# Golden Ratio

The golden ratio (symbol is the Greek
letter "phi" shown at left)
is a special number approximately equal

1.618
It appears many times in geometry, art,
architecture and other
areas.
The Golden ratio is a special number found by
dividing a line into two
parts so that the longer part divided by the
smaller part is also equal
to the
whole length divided by the longer part.
It is often symbolized using
phi,
after the 21st letter of the Greek alphabet.
In an equation form, it looks
like this

a/b = (a+b)/a = 1.6180339887498948420 …

We find the golden ratio when we divide
line into
two parts so that:
 the longer part divided  by  the smaller  part is also equal to the whole length divided  by  the longer  part
As with pi (the ratio of the circumference of
a circle to its diameter),
the digits go

on and on, theoretically into infinity.

Phi is usually rounded off to 1.618.

This number has been discovered and rediscovered many times,

which is why it has so many names — the Golden mean,

the Golden section, divine proportion, etc.

Historically, the number can be seen in the architecture of many

ancient creations,

like the Great Pyramids and the Parthenon.

In the Great Pyramid of Giza, the length

of each side of the base is 756 feet with a height of 481 feet.

The ratio of the base to

the height is roughly 1.5717, which is close to the Golden ratio.

Around 1200, mathematician Leonardo Fibonacci discovered the
unique properties

of the Fibonacci sequence. This sequence ties directly into the
Golden ratio
because if you take any two successive Fibonacci numbers,
their ratio is very
close to the Golden ratio. As the numbers get higher, the ratio
becomes even closer
to 1.618. For example, the ratio of 3 to 5 is 1.666.
Getting even higher, the ratio of 144 to 233 is 1.618.
But the ratio of 13 to 21 is 1.625.
These numbers are all successive
numbers in the Fibonacci sequence.

Many buildings and artworks have
the Golden Ratio in them,
such as the Parthenon in Greece,
but it is not really known
if it was designed that way.

These numbers can be applied to the
proportions of a rectangle,
called the Golden
rectangle. This is known as one of the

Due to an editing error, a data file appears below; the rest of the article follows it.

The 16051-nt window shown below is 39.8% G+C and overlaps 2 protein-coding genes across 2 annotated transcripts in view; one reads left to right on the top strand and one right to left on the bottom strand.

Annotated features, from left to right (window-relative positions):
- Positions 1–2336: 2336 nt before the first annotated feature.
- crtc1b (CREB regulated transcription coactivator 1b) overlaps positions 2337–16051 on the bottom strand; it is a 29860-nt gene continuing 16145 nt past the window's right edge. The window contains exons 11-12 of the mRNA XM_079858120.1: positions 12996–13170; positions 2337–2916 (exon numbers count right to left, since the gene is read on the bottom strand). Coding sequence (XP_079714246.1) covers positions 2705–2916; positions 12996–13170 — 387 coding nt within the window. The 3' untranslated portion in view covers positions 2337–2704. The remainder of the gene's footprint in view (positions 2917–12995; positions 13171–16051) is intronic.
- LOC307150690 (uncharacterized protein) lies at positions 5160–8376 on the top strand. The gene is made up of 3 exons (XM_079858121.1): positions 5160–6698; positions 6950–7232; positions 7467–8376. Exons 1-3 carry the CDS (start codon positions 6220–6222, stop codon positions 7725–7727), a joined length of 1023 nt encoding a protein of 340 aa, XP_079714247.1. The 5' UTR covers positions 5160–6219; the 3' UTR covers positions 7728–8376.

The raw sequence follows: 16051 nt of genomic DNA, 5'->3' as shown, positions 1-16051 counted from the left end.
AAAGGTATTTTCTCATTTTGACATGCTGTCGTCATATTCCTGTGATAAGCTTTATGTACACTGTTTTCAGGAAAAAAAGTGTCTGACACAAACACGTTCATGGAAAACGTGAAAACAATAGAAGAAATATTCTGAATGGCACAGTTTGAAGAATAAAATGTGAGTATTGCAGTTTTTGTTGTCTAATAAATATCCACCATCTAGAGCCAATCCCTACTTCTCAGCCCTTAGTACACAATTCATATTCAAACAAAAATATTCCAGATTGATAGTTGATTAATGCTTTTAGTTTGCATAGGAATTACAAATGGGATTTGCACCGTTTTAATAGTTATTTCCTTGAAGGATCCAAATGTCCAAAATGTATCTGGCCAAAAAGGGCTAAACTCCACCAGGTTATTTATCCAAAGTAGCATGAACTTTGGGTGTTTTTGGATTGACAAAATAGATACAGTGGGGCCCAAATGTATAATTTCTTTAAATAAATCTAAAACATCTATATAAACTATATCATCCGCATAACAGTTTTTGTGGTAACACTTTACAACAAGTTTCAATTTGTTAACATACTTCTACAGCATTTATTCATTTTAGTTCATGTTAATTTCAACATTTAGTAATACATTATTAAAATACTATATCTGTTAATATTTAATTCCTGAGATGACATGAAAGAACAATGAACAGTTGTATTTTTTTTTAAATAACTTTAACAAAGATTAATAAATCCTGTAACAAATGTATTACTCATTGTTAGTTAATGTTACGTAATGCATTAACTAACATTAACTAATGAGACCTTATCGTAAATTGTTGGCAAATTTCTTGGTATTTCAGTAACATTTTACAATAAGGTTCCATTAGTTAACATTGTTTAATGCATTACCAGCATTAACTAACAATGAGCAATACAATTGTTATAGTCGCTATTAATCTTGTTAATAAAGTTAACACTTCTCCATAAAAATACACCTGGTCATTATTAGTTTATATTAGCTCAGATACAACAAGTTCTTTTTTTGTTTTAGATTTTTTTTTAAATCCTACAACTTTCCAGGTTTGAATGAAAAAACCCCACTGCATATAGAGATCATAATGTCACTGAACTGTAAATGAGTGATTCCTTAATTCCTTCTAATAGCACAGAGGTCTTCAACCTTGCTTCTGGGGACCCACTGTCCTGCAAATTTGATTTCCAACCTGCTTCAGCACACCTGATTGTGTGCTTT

most visually satisfying of
all geometric
forms – hence, the appearance of the
Golden ratio in art.
The Golden rectangle is also
related to the Golden spiral, which is
squares of Fibonacci dimensions.
In 1509, Luca Pacioli wrote a book that
refers to the number as the
"Divine Proportion,"
which was illustrated by Leonardo da Vinci.
Da Vinci later
called this sectio aurea or
the Golden section. The Golden ratio was
used to achieve balance
and beauty in many
Renaissance paintings and sculptures.
Da Vinci himself used
the Golden ratio to define
all of the proportions in his Last Supper,
including the dimensions
of the table and the
proportions of the walls and backgrounds.
The Golden ratio also
appears in
da Vinci's Vitruvian Man and the Mona Lisa.
Other artists who
employed the
Golden ratio include Michelangelo, Raphael,
Rembrandt, Seurat,

Flower petals: The number of petals on
some flowers follows the Fibonacci
sequence. It is
believed that in the Darwinian processes,
each petal is placed
to allow for the best possible
exposure to sunlight and other factors.

Seed heads: The seeds of a flower are
often produced at the center and
migrate outward to fill
the space. For example, sunflowers

Pinecones: The spiral pattern of the seed
pods spiral upward in opposite
directions.
The number of steps the spirals take tend
to match Fibonacci numbers.

Tree branches: The way tree branches form
or split is an example of the
Fibonacci sequence. Root systems and algae
exhibit this formation pattern.

Shells: Many shells, including snail shells and nautilus shells, are perfect
examples of the
Golden spiral.

Spiral galaxies: The Milky Way has a number of spiral arms, each of which
has a logarithmic
spiral of roughly 12 degrees. The shape of the spiral is identical to the Golden
spiral, and the
Golden rectangle can be drawn over any spiral galaxy.

Hurricanes: Much like shells, hurricanes often display the Golden spiral.

Fingers: The length of our fingers, each section from the tip of the base to
the wrist is larger
than the preceding one by roughly the ratio of phi.

Animal bodies: The measurement of the human navel to the floor and the top
navel is the Golden ratio. But we are not the only examples of the Golden ratio
in the animal
kingdom; dolphins, starfish, sand dollars, sea urchins, ants and honeybees
also exhibit the
proportion.

DNA molecules: A DNA molecule measures 34 angstroms by 21 angstroms
at each full cycle
of the double helix spiral. In the Fibonacci series, 34 and 21 are successive
numbers.

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